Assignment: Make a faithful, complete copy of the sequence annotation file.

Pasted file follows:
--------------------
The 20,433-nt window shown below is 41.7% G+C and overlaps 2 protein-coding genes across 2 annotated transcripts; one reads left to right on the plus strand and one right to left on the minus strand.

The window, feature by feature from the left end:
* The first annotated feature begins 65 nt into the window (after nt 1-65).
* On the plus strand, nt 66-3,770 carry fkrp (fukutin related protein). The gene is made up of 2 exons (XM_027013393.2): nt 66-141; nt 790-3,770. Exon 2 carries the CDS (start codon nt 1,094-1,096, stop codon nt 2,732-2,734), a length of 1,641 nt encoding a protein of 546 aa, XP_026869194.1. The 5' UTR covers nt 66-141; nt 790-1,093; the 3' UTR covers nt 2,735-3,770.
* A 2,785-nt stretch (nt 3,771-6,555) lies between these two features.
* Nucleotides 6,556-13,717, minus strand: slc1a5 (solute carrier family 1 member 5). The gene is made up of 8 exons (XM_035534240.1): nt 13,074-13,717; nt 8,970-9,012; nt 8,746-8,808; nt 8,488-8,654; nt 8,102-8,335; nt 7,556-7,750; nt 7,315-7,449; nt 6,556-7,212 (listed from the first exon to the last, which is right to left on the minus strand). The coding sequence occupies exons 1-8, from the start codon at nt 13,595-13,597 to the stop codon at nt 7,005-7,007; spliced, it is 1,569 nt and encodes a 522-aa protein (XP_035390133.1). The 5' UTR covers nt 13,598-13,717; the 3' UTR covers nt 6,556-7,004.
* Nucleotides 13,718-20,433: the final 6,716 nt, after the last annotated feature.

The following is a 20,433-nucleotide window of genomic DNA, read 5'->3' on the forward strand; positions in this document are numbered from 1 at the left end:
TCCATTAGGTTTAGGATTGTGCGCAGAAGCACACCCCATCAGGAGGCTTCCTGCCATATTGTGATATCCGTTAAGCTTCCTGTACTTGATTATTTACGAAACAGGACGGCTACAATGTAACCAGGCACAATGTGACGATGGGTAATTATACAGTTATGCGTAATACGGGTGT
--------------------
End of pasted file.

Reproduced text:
The 20,433-nt window shown below is 41.7% G+C and overlaps 2 protein-coding genes across 2 annotated transcripts; one reads left to right on the plus strand and one right to left on the minus strand.

The window, feature by feature from the left end:
* The first annotated feature begins 65 nt into the window (after nt 1-65).
* On the plus strand, nt 66-3,770 carry fkrp (fukutin related protein). The gene is made up of 2 exons (XM_027013393.2): nt 66-141; nt 790-3,770. Exon 2 carries the CDS (start codon nt 1,094-1,096, stop codon nt 2,732-2,734), a length of 1,641 nt encoding a protein of 546 aa, XP_026869194.1. The 5' UTR covers nt 66-141; nt 790-1,093; the 3' UTR covers nt 2,735-3,770.
* A 2,785-nt stretch (nt 3,771-6,555) lies between these two features.
* Nucleotides 6,556-13,717, minus strand: slc1a5 (solute carrier family 1 member 5). The gene is made up of 8 exons (XM_035534240.1): nt 13,074-13,717; nt 8,970-9,012; nt 8,746-8,808; nt 8,488-8,654; nt 8,102-8,335; nt 7,556-7,750; nt 7,315-7,449; nt 6,556-7,212 (listed from the first exon to the last, which is right to left on the minus strand). The coding sequence occupies exons 1-8, from the start codon at nt 13,595-13,597 to the stop codon at nt 7,005-7,007; spliced, it is 1,569 nt and encodes a 522-aa protein (XP_035390133.1). The 5' UTR covers nt 13,598-13,717; the 3' UTR covers nt 6,556-7,004.
* Nucleotides 13,718-20,433: the final 6,716 nt, after the last annotated feature.

The following is a 20,433-nucleotide window of genomic DNA, read 5'->3' on the forward strand; positions in this document are numbered from 1 at the left end:
TCCATTAGGTTTAGGATTGTGCGCAGAAGCACACCCCATCAGGAGGCTTCCTGCCATATTGTGATATCCGTTAAGCTTCCTGTACTTGATTATTTACGAAACAGGACGGCTACAATGTAACCAGGCACAATGTGACGATGGGTAATTATACAGTTATGCGTAATACGGGTGT